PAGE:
Print Friendly and PDF

Gehl and Porter: The American Political System Needs Competition

Crain’s Content Studio

What America could use as a fix for its political woes is a little competition.

That was the theory put forth by two national political thought leaders on Wednesday, May 29 at the 2019 Mackinac Policy Conference. Katherine Gehl, former CEO of Gehl Foods, and Michael Porter, the Bishop William Lawrence University Professor at Harvard Business School, partnered to present their theory — Why Competition in the Political Industry Is Failing America — in a session sponsored by the Ralph C. Wilson Foundation.

There are more Americans identifying as independents than ever; the number of Americans wanting a third party is at an all-time high. Yet elected moderates are on the decline and Congressional gridlock increases. That’s because the Democrat-Republican dominance in U.S. politics is a textbook duopoly, Gehl and Porter argued.

“Politics has become a major industry that functions like other industries,” Gehl said. “The problem is not Democrats or Republicans or even the existence of parties. The problem is not individual politicians, most of whom bring to their jobs great talent and a true desire to serve the public interest. The problem is the nature of competition, and we’re all trapped in it.”

As a result, Porter said, the parties have become incentivized to not solve problems, government institutions have been infiltrated by partisanship and there are no checks to increase competitiveness because the barriers to entry outside the two-party system are too high.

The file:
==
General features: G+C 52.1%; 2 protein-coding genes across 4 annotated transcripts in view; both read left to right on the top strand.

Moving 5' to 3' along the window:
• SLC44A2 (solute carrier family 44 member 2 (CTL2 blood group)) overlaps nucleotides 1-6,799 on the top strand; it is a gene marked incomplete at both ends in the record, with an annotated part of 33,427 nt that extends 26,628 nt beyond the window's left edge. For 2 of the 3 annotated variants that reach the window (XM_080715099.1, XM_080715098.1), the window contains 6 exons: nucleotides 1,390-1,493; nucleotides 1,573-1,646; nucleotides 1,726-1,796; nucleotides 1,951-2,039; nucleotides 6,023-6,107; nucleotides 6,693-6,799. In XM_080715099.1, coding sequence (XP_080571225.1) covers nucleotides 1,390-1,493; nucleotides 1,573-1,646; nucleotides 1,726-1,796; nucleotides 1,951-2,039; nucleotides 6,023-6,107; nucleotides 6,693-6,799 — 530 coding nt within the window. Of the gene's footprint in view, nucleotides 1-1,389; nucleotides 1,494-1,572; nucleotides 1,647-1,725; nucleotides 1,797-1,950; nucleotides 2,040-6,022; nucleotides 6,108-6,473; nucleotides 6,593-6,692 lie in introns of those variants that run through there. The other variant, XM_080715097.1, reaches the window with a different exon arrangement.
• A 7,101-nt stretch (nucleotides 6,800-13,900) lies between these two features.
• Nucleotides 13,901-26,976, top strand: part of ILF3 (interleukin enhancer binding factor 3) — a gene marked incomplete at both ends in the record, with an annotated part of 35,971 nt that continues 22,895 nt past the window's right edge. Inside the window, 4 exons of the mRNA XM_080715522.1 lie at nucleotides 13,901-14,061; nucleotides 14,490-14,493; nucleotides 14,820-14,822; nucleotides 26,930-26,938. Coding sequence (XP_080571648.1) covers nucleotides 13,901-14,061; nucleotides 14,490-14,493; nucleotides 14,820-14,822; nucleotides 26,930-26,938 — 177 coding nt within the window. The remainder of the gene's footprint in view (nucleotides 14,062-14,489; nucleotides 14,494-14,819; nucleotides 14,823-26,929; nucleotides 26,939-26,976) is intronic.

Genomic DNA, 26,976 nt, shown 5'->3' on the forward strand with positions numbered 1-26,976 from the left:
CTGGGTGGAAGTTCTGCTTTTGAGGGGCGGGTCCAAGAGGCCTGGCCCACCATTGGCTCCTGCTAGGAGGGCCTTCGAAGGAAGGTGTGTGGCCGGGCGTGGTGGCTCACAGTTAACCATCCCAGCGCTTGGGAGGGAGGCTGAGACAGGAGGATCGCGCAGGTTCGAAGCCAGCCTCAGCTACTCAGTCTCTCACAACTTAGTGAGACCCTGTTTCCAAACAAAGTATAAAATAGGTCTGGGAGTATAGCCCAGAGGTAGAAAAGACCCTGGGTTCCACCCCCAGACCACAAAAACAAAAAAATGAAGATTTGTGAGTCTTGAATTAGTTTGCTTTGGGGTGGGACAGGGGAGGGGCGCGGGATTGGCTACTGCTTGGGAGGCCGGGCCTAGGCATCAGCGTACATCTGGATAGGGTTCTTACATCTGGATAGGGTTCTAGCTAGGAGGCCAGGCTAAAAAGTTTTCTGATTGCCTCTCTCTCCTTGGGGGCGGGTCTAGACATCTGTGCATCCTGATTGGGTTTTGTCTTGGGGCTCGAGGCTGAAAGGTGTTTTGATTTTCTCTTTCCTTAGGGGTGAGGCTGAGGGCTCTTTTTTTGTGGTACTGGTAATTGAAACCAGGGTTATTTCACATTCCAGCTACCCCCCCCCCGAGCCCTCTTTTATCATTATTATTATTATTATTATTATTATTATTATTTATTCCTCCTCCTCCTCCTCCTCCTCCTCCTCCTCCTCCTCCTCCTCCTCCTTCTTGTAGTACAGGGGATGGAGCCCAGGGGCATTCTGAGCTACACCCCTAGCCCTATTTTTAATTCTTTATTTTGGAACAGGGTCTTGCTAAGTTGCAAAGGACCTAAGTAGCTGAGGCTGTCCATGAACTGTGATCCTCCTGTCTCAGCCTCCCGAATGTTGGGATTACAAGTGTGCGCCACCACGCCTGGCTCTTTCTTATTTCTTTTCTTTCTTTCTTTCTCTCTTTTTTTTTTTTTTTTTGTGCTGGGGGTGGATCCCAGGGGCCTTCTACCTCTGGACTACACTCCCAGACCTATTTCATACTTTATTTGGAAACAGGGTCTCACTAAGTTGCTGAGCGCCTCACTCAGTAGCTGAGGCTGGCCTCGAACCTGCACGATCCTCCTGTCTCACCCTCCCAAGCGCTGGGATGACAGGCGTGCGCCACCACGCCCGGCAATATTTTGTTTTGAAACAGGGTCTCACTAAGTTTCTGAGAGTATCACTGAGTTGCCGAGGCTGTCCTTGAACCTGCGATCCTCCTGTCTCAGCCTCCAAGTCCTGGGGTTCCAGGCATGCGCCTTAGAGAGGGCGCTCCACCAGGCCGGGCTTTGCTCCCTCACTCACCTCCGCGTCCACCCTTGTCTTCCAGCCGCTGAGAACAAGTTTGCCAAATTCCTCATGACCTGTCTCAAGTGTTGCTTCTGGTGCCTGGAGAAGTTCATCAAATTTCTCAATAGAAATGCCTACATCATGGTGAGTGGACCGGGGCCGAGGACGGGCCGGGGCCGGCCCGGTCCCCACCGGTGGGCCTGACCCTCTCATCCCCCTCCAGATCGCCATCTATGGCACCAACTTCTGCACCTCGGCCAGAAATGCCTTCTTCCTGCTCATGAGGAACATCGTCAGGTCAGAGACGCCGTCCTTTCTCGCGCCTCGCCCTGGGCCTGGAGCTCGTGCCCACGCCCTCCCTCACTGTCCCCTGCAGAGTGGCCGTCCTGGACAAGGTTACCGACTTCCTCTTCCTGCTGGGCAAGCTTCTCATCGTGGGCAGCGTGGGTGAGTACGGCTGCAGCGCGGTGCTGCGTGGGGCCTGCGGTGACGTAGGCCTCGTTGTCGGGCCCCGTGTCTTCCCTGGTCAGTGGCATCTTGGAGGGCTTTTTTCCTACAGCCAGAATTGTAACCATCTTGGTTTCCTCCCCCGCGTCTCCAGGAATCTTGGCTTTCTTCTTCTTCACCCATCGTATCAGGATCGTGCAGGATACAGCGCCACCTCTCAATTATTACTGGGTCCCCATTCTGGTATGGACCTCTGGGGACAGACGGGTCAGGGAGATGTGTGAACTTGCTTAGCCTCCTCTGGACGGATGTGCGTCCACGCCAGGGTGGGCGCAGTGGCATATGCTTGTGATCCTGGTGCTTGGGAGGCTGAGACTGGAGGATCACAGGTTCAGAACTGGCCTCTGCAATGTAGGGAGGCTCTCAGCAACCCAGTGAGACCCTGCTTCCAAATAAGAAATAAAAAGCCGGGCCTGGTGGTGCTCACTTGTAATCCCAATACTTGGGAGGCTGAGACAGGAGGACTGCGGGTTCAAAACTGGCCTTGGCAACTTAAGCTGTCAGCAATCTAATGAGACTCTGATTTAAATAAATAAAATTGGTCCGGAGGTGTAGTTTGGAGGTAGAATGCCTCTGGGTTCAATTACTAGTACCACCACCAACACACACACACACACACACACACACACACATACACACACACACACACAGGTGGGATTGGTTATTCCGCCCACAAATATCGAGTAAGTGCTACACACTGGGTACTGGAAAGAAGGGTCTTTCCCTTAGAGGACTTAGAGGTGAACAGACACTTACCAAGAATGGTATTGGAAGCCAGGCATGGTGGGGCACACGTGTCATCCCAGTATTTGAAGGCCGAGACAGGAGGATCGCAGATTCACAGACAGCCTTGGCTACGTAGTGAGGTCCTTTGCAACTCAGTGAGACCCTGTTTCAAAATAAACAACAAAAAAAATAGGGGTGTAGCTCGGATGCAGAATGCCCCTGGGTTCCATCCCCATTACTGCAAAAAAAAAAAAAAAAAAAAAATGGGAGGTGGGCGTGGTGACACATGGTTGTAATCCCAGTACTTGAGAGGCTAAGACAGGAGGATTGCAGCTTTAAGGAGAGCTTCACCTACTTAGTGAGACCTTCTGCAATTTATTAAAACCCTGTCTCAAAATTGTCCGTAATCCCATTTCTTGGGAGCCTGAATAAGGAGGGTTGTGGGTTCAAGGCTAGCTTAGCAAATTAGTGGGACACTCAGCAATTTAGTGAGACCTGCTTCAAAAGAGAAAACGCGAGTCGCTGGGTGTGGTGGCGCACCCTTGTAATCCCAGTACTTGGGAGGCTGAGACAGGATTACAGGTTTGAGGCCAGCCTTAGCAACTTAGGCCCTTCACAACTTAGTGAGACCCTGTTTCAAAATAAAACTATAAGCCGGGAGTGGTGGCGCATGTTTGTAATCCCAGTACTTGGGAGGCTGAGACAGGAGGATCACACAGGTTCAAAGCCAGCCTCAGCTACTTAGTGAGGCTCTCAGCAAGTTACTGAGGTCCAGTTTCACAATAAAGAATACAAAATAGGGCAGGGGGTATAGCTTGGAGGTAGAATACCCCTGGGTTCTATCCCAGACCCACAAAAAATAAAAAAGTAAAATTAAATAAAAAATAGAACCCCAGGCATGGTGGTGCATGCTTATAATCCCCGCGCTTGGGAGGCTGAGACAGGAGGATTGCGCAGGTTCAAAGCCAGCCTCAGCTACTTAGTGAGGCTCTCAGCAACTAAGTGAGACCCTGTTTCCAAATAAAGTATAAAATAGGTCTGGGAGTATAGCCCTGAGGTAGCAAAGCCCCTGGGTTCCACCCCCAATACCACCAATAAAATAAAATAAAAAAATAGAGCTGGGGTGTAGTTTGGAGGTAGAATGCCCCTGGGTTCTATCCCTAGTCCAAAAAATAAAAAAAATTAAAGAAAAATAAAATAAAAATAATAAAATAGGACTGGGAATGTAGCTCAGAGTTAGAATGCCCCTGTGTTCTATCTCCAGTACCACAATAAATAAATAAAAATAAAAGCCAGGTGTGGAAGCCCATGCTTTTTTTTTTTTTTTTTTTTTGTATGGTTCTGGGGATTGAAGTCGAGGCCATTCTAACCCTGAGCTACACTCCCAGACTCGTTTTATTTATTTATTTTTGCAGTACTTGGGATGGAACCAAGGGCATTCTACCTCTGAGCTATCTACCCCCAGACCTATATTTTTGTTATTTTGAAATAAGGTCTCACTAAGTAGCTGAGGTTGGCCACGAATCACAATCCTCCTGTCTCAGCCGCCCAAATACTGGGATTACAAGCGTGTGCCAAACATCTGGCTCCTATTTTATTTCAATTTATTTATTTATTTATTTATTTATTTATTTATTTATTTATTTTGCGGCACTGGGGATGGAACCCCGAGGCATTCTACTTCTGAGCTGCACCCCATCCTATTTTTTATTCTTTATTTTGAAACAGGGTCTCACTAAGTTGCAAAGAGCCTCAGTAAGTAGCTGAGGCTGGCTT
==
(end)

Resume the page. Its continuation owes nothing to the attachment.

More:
They have proposed two electoral reforms and asked the attendees to join them in supporting their introduction in every state. One proposal would place all parties on the same ballot in a “Top Four” primary election. Voters would choose their top choice, then the four highest vote recipients would move on to the general election.

The second proposal would employ ranked choice voting on the general election ballot. Voters would order their votes by preference. In the first round, if no candidate has an outright majority of first-choice votes, the last place candidate is eliminated. Then the voters who picked the eliminated candidate have their second-choice votes distributed to the remaining candidates, and so forth, until one candidate reaches a majority.

Key Takeaways:

  • Gehl and Porter argue Democrats and Republicans are best viewed as a duopoly in the political industry. Despite competing intensely, they also have an incentive to ensure other parties can’t establish themselves.
  • They argued the candidates’ core customers are primary voters and special interests, rather than the average American.
  • Porter ascribed the U.S.’s decline in a number of important measures of social and economic development to failures in the political system.
  • Ideology has supplanted solutions as the main source of competition between the parties. Solving core problems takes them off the table so they can no longer be used to invigorate the party base, which parties are uninterested in doing.

This article was written by Crain’s Content Studio for the 2019 Mackinac Policy Conference.